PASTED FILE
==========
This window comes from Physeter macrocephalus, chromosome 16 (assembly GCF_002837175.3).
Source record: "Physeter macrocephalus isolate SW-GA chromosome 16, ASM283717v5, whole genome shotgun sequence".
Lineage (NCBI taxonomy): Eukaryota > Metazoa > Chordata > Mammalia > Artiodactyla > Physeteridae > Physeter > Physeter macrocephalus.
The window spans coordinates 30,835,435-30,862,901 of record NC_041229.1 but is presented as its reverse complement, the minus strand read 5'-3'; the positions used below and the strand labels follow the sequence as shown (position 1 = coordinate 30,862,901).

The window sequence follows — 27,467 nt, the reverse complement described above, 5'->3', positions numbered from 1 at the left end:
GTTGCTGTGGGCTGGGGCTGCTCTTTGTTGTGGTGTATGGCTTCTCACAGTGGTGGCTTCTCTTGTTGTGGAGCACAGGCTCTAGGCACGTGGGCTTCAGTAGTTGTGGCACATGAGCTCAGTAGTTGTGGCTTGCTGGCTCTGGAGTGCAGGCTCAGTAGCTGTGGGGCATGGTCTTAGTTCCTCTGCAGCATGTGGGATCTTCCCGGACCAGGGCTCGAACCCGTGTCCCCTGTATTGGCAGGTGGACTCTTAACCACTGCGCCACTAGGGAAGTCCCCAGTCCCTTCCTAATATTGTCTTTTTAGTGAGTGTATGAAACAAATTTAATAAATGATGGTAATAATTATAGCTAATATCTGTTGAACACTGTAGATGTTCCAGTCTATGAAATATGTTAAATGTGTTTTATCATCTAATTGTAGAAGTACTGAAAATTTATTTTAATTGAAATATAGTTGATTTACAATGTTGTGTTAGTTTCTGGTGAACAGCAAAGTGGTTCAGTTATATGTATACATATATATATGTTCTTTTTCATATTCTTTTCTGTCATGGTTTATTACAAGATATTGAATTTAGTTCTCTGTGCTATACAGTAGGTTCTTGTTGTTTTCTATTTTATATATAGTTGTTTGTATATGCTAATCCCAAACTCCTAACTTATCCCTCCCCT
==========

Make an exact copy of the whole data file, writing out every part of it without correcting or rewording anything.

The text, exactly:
This window comes from Physeter macrocephalus, chromosome 16 (assembly GCF_002837175.3).
Source record: "Physeter macrocephalus isolate SW-GA chromosome 16, ASM283717v5, whole genome shotgun sequence".
Lineage (NCBI taxonomy): Eukaryota > Metazoa > Chordata > Mammalia > Artiodactyla > Physeteridae > Physeter > Physeter macrocephalus.
The window spans coordinates 30,835,435-30,862,901 of record NC_041229.1 but is presented as its reverse complement, the minus strand read 5'-3'; the positions used below and the strand labels follow the sequence as shown (position 1 = coordinate 30,862,901).

The window sequence follows — 27,467 nt, the reverse complement described above, 5'->3', positions numbered from 1 at the left end:
GTTGCTGTGGGCTGGGGCTGCTCTTTGTTGTGGTGTATGGCTTCTCACAGTGGTGGCTTCTCTTGTTGTGGAGCACAGGCTCTAGGCACGTGGGCTTCAGTAGTTGTGGCACATGAGCTCAGTAGTTGTGGCTTGCTGGCTCTGGAGTGCAGGCTCAGTAGCTGTGGGGCATGGTCTTAGTTCCTCTGCAGCATGTGGGATCTTCCCGGACCAGGGCTCGAACCCGTGTCCCCTGTATTGGCAGGTGGACTCTTAACCACTGCGCCACTAGGGAAGTCCCCAGTCCCTTCCTAATATTGTCTTTTTAGTGAGTGTATGAAACAAATTTAATAAATGATGGTAATAATTATAGCTAATATCTGTTGAACACTGTAGATGTTCCAGTCTATGAAATATGTTAAATGTGTTTTATCATCTAATTGTAGAAGTACTGAAAATTTATTTTAATTGAAATATAGTTGATTTACAATGTTGTGTTAGTTTCTGGTGAACAGCAAAGTGGTTCAGTTATATGTATACATATATATATGTTCTTTTTCATATTCTTTTCTGTCATGGTTTATTACAAGATATTGAATTTAGTTCTCTGTGCTATACAGTAGGTTCTTGTTGTTTTCTATTTTATATATAGTTGTTTGTATATGCTAATCCCAAACTCCTAACTTATCCCTCCCCT